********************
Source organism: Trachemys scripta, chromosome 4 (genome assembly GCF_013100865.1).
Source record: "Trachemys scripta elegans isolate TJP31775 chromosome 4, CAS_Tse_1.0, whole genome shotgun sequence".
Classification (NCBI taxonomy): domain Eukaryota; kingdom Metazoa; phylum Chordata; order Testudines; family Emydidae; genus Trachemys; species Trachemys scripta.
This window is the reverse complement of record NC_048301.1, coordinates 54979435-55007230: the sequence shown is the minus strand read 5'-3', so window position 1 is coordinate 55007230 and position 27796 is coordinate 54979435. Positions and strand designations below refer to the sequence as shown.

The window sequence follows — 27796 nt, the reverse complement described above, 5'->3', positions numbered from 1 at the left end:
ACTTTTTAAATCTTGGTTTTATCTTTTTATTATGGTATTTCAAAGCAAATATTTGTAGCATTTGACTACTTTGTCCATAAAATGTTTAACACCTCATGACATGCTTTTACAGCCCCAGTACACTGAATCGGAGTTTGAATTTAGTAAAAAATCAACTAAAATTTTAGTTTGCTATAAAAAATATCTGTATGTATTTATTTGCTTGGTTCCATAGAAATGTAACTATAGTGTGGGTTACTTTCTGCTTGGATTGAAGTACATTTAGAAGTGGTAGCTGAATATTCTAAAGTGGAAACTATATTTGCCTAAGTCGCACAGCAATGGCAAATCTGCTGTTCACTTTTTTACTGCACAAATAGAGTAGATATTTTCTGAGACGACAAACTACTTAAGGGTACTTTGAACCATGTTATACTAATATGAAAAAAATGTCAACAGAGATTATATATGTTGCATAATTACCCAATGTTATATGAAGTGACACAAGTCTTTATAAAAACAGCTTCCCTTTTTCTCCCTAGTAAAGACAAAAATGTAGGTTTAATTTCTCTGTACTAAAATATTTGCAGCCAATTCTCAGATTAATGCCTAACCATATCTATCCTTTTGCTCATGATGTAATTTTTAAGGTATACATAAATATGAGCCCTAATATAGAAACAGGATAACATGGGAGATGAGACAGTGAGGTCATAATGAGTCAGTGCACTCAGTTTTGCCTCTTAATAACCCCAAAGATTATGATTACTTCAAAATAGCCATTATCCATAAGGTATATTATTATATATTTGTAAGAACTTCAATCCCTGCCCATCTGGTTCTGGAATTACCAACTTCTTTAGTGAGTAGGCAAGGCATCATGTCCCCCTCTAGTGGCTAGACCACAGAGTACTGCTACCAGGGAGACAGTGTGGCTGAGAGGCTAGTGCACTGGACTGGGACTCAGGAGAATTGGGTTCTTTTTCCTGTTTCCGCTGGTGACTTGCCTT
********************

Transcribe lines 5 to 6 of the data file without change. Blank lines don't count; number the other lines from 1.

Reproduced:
The window sequence follows — 27796 nt, the reverse complement described above, 5'->3', positions numbered from 1 at the left end:
ACTTTTTAAATCTTGGTTTTATCTTTTTATTATGGTATTTCAAAGCAAATATTTGTAGCATTTGACTACTTTGTCCATAAAATGTTTAACACCTCATGACATGCTTTTACAGCCCCAGTACACTGAATCGGAGTTTGAATTTAGTAAAAAATCAACTAAAATTTTAGTTTGCTATAAAAAATATCTGTATGTATTTATTTGCTTGGTTCCATAGAAATGTAACTATAGTGTGGGTTACTTTCTGCTTGGATTGAAGTACATTTAGAAGTGGTAGCTGAATATTCTAAAGTGGAAACTATATTTGCCTAAGTCGCACAGCAATGGCAAATCTGCTGTTCACTTTTTTACTGCACAAATAGAGTAGATATTTTCTGAGACGACAAACTACTTAAGGGTACTTTGAACCATGTTATACTAATATGAAAAAAATGTCAACAGAGATTATATATGTTGCATAATTACCCAATGTTATATGAAGTGACACAAGTCTTTATAAAAACAGCTTCCCTTTTTCTCCCTAGTAAAGACAAAAATGTAGGTTTAATTTCTCTGTACTAAAATATTTGCAGCCAATTCTCAGATTAATGCCTAACCATATCTATCCTTTTGCTCATGATGTAATTTTTAAGGTATACATAAATATGAGCCCTAATATAGAAACAGGATAACATGGGAGATGAGACAGTGAGGTCATAATGAGTCAGTGCACTCAGTTTTGCCTCTTAATAACCCCAAAGATTATGATTACTTCAAAATAGCCATTATCCATAAGGTATATTATTATATATTTGTAAGAACTTCAATCCCTGCCCATCTGGTTCTGGAATTACCAACTTCTTTAGTGAGTAGGCAAGGCATCATGTCCCCCTCTAGTGGCTAGACCACAGAGTACTGCTACCAGGGAGACAGTGTGGCTGAGAGGCTAGTGCACTGGACTGGGACTCAGGAGAATTGGGTTCTTTTTCCTGTTTCCGCTGGTGACTTGCCTT